What do managers at Slack, Netflix, HubSpot, Etsy, Shopify, InVision and more have in common?
The answer: a lot. We started a SoapBox hero series a while back interviewing great leaders and learning how they manage their teams. It was during these interviews that I came across the concept of Manager READMEs (other aliases include “Manager User Manuals” and “How I like to Work” docs).
Here’s what it is: A Manager README is a document stored in a central place that people managers share with their teams on how they like to work, their management style, what they expect of employees and more.A Manager README is a document stored in a central place that people managers share with their teams on how they like to work, their management style, what they expect of employees and more. Click To Tweet
So, I went on a quest and interviewed some of the top tech managers at companies like Slack, Etsy and more to get their READMEs…and they gave them to me to share with you. Enjoy!
1. Michael Lopp (aka rands), VP Engineering at Slack
2. Ben Morris, Sr. Developer Lead at Shopify
3. Roy Rapoport, Director at Slack (And formerly Netflix)
Oren Ellenbogen, VP Engineering at Forter
5. Aaron Lerch, Engineering Manager at InVision
6. Molly White, Tech Lead at HubSpot
7. Matt Newkirk, Sr. Engineering Manager at Etsy
8. Scott Burns, VP Engineering at Stratasan
9. Elliott Carlson, Manager at RentTheRunway
11. Mike Kleinman, Manager of Engineering at BiblioCommons
12. Katie Womersley, Director of Engineering at Buffer
13. John Cline, Sr. Engineering Manager at Blue Apron
14. Derek Lakin, Sr. Engineering Manager at Skyscanner
15. Mike Douglas, Engineering Manager at InVision
What to include when creating your own README
Based on the READMEs above, here are some elements almost everyone included (a great starting point when creating your own!):
- What is this?: Let’s face it, this is a weird document. Give context on what this is and how to interpret it (to supplement getting to know each other).
- About me/my job : What are some common things people might like to know about you? Some people’s “about me” section are more personal than others. If you want to get to know your team’s personal lives, then start off by sharing yours.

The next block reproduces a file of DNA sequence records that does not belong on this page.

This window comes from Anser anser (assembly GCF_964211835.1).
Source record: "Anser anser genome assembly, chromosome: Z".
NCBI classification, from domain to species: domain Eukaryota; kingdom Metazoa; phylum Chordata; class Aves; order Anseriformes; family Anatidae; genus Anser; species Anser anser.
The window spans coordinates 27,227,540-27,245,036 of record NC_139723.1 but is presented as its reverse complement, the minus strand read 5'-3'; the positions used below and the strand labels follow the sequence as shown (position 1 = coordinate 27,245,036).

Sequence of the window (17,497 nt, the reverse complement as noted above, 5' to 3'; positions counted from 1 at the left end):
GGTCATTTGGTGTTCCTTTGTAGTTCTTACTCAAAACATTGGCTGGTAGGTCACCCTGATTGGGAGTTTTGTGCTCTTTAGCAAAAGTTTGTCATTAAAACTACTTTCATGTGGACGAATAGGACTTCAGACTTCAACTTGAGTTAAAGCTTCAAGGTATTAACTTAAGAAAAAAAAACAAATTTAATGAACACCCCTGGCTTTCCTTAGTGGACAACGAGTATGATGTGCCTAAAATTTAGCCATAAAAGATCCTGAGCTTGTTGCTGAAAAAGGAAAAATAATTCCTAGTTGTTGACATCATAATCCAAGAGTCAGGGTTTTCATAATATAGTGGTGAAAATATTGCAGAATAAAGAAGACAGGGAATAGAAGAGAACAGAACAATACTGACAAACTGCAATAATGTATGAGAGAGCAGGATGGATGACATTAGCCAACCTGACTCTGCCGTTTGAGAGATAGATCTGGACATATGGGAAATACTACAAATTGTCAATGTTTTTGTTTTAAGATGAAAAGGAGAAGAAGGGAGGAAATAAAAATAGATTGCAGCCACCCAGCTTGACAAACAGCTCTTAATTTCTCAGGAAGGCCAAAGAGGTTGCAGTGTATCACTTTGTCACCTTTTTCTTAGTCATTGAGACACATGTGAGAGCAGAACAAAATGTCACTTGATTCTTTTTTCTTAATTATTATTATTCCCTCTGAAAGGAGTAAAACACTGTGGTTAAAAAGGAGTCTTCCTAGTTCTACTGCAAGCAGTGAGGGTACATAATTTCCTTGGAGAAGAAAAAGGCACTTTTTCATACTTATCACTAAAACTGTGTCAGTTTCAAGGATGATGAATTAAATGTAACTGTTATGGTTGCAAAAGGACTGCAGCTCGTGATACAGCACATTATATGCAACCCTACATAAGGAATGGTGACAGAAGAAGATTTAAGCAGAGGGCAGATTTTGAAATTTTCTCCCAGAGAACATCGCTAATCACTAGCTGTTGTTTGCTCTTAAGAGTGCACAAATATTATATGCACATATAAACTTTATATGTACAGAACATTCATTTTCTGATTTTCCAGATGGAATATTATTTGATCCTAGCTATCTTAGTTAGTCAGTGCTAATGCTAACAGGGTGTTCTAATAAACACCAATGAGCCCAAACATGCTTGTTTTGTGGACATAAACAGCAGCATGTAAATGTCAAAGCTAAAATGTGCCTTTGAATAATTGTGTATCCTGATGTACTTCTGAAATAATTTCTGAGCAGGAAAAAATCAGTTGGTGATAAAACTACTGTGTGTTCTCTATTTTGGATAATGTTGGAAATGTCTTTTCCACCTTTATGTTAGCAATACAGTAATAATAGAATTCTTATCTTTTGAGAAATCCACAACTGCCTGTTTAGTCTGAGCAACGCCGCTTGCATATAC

- Personal principles/values : What are your default assumptions about people and their intentions? What mindsets do you have and which do you hope other people adopt when working together on the team? What things trigger you?
- One-on-ones : What style of 1:1s do you want out of your team? Most above follow the weekly/bi-weekly, 30 minute cadence, and the employee controls the agenda.
- Feedback (how to give and how you give): What type of feedback do you want? Are you comfortable with people being blunt with you? How do you prefer to give feedback? How do you expect your team to react to feedback?
- How to interpret my calendar : Sometimes a manager’s calendar can be packed. Almost every manager above wants their team to know that they are the most important part of their job, so they’re explicit in saying so. Message them on slack if you need to talk. They’ll make time.
- Personal performance scales : If an employee asks, “Where do I stand?” How will you respond? Most seem to do red/orange/green. While green and red are clear indicators, orange can open to interpretation. What does that mean and how do you intend for people to react?
- D.R.I. principle: Not everyone is a believer in the Directly Responsible Individual principle, but if you are, it can be very powerful. First, though, you need to set the expectation that they take that responsibly.
How to share your README
Now, how to introduce this odd document to your team. The consensus from the authors I’ve talked to seems to be:
- The most effective way to deliver the document is to take employees through it in a one-on-one meeting.
- Easiest time to start is during onboarding (either theirs or yours, if you’re inheriting a team).